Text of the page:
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Sephora Taps Brand Builder Jean-André Rougeot to Drive Growth in the Americas

The retailer's new ceo comes from Benefit Cosmetics, where he drove sales to over $1.5 billion.

As chief executive officer of Benefit Cosmetics, Jean-André Rougeot helped propel the brand from a hero-product-based business to a full-fledged line with over $1.5 billion in sales. Now the newly appointed ceo of Sephora Americas will need to tap into those considerable brand-building skills — not to mention his knowledge of the competitive retail landscape — to steer Sephora through a critical moment in its development.

That was the consensus of beauty insiders after learning of Rougeot’s appointment on Tuesday. Though the executive himself is largely unknown to many of the brands that he will work with in his new role, his skills as a brand builder are widely recognized.

“I don’t personally know him, but from afar, I have a lot of respect for what he’s done with Benefit,” said Jill Scalamandre, president of Bare Minerals and Shiseido’s global makeup line. “He transformed an item-based brand into a cohesive color brand that ranks number six and is exceeding market growth. It’s great that he is a brand builder, because at the end of the day, he’s going to build his brand — Sephora — as well as our brands.”

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Indie brand founders agreed. “Jean-André is a brilliant brand builder,” said Vicky Tsai, founder of Tatcha. “He will bring a unique perspective from his remarkable Benefit work.”

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“He knows firsthand what it’s like to be a brand selling at Sephora and that gives him a unique perspective when making decisions,” added Marianna Hewitt and Lauren Gores Ireland, the cofounders of Summer Fridays.

Jean-AndrŽ Rougeot
Jean-André Rougeot Courtesy Photo

As Rougeot heads to Sephora, undoubtedly he will have a lot of decisions to make. Although the company, which celebrated its 20th anniversary in the U.S. in 2018, is the number-one prestige beauty retailer in the U.S., it faces increased competition on a variety of fronts at a time when its core category, color cosmetics, has softened.

“For a retailer like Sephora, it is an increasingly competitive landscape. Everyone is upping their game in beauty, including department stores and mass retailers. Everyone is making moves,” said Larissa Jensen, executive director, beauty industry analyst at The NPD Group.

In the past year, Bloomingale’s, Saks Fifth Avenue and CVS have all significantly made over their departments, for example, while Macy’s ceo Jeff Gennette has also spoken about the dramatic reinvention of the retailer’s beauty business. “Sephora does a very nice job in how they market and merchandise and the assortment is strong,” said Jensen. “It’s just a question of being able to stay relevant and top of mind.”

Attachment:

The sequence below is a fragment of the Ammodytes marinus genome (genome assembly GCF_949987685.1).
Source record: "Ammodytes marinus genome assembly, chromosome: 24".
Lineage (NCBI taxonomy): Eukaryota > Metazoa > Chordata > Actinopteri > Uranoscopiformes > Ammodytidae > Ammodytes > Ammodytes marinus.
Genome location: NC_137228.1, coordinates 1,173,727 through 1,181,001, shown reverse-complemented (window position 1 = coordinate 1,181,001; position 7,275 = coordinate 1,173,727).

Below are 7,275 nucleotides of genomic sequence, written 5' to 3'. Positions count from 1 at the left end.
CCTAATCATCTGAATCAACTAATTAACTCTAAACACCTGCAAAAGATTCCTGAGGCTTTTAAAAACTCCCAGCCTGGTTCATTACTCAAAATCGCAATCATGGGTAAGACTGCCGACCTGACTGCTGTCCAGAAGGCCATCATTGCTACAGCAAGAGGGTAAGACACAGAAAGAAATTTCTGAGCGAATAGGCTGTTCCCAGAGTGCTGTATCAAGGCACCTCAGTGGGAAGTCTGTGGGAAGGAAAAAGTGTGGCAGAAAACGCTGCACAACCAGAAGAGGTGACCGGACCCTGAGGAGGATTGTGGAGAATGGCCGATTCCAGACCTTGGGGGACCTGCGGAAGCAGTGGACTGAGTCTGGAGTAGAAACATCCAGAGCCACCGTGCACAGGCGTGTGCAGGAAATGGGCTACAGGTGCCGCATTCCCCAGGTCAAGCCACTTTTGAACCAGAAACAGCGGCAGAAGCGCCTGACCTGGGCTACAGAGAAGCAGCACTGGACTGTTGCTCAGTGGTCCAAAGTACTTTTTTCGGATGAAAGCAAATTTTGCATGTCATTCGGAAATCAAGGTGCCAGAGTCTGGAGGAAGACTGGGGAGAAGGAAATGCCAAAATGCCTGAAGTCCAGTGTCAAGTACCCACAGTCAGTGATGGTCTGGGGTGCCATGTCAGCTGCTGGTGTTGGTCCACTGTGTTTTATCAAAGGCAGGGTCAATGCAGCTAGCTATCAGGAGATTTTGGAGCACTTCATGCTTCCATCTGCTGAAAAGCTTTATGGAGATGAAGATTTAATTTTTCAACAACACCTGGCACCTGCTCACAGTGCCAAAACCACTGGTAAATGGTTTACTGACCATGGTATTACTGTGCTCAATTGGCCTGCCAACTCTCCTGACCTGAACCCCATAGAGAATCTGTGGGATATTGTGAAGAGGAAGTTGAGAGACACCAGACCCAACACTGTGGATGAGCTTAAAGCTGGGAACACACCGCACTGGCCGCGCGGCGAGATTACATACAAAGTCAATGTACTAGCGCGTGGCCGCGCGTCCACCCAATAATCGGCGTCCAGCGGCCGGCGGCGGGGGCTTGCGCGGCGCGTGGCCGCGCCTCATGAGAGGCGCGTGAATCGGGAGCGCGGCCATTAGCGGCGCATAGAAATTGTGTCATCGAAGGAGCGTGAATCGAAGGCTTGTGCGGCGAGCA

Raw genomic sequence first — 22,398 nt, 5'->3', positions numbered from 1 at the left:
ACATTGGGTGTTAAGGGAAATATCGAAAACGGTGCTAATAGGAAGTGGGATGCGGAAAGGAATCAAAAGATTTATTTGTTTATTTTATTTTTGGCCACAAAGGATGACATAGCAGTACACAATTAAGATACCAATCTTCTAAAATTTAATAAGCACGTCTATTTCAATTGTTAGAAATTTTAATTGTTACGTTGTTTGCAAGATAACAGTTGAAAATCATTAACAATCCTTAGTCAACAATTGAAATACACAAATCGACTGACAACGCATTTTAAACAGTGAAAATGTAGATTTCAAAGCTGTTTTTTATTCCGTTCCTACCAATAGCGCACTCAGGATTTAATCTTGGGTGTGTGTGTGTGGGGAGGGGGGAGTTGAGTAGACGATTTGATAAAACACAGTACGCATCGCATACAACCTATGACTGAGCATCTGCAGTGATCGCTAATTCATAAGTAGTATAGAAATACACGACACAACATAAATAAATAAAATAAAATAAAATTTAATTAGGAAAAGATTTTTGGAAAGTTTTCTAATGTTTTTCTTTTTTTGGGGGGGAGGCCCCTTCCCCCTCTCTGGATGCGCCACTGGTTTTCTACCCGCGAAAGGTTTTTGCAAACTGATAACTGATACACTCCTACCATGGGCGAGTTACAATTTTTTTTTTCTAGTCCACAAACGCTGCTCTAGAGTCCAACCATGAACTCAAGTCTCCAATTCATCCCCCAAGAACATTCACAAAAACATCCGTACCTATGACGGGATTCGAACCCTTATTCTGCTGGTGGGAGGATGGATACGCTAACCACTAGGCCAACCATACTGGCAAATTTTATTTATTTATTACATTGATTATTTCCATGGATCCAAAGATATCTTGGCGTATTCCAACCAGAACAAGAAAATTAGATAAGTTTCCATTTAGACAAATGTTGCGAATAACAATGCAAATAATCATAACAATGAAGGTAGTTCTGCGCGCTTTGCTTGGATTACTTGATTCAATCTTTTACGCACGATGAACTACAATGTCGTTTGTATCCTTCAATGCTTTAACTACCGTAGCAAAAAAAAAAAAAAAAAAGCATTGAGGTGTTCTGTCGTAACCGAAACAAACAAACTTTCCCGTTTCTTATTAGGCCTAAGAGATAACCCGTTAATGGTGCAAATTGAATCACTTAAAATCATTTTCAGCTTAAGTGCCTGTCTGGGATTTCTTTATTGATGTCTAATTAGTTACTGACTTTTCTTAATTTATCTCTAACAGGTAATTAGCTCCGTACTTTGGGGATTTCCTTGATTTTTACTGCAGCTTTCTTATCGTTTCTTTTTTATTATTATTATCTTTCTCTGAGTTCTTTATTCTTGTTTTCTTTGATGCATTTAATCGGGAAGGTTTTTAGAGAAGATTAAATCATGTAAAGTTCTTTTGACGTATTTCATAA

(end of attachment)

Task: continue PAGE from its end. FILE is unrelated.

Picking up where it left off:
But some analysts noted that the increased competition and proliferation of products have created an environment that is becoming increasingly difficult for shoppers to navigate. “Sephora has incubated and added so many brands in so many areas, but with no clarity or point of view,” said Wendy Liebmann, ceo of WSL Strategic Retail. “There is a lot of stuff in the store right now that has taken away from what was the unique proposition — this orderly but immersive beauty environment.

“Whoever comes in needs to recognize that the competitive environment has changed and re-establish Sephora’s unique proposition,” she continued. “I think they need to think about what is the next beauty revolution and how do they play in that.”

Rougeot will also have to contend with macro issues that are plaguing many beauty players, whether the shift in sales from makeup to skin care that started in 2018 and is expected to continue this year, or shoppers’ continued exodus from malls, a key location for Sephora.

Still, Sephora owns the hearts — and wallets — of Millennials, pointed out one industry executive who wanted to remain anonymous, and that will serve Rougeot well as he looks to put his stamp on the business. “Sephora is the place where Millennial and Gen Z consumers discover brands,” the source said. “Maybe there will be a little bit of a rebalancing in terms of how to grow a brand and not pigeonhole it, and working closely with the brands to deliver a growth plan for both the brand and Sephora. They do that now and I think that can only strengthen more going forward.”

For his part, Rougeot seems eager to take on the challenge. “I’m very excited to join Sephora and look forward to working with the team to build on the success of this iconic omni-retail brand,” said the executive. “Together, we will continue strengthening Sephora’s brand partnerships, innovating and delighting clients with the best experience and assortment of prestige beauty products, whether they are shopping in our stores or across our outstanding digital platforms.”

Rougeot’s mandate will include defending Sephora’s position as the prestige beauty leader in the U.S. and Canada, and growing the business in Mexico and Brazil. His predecessor, Calvin McDonald, led the retailer through the digital revolution and implemented of initiatives like the Sephora Innovation Lab and Sephora Studios. Since McDonald’s departure last July to head up Lululemon Athletica, there has been speculation about who would be named to lead the next phase of the retailer’s growth. A source close to the company said Rougeot “stood out as the most qualified candidate best fit for our organization, with his long and consistent track record as a dynamic leader and in-touch, inspirational ceo and brand builder.”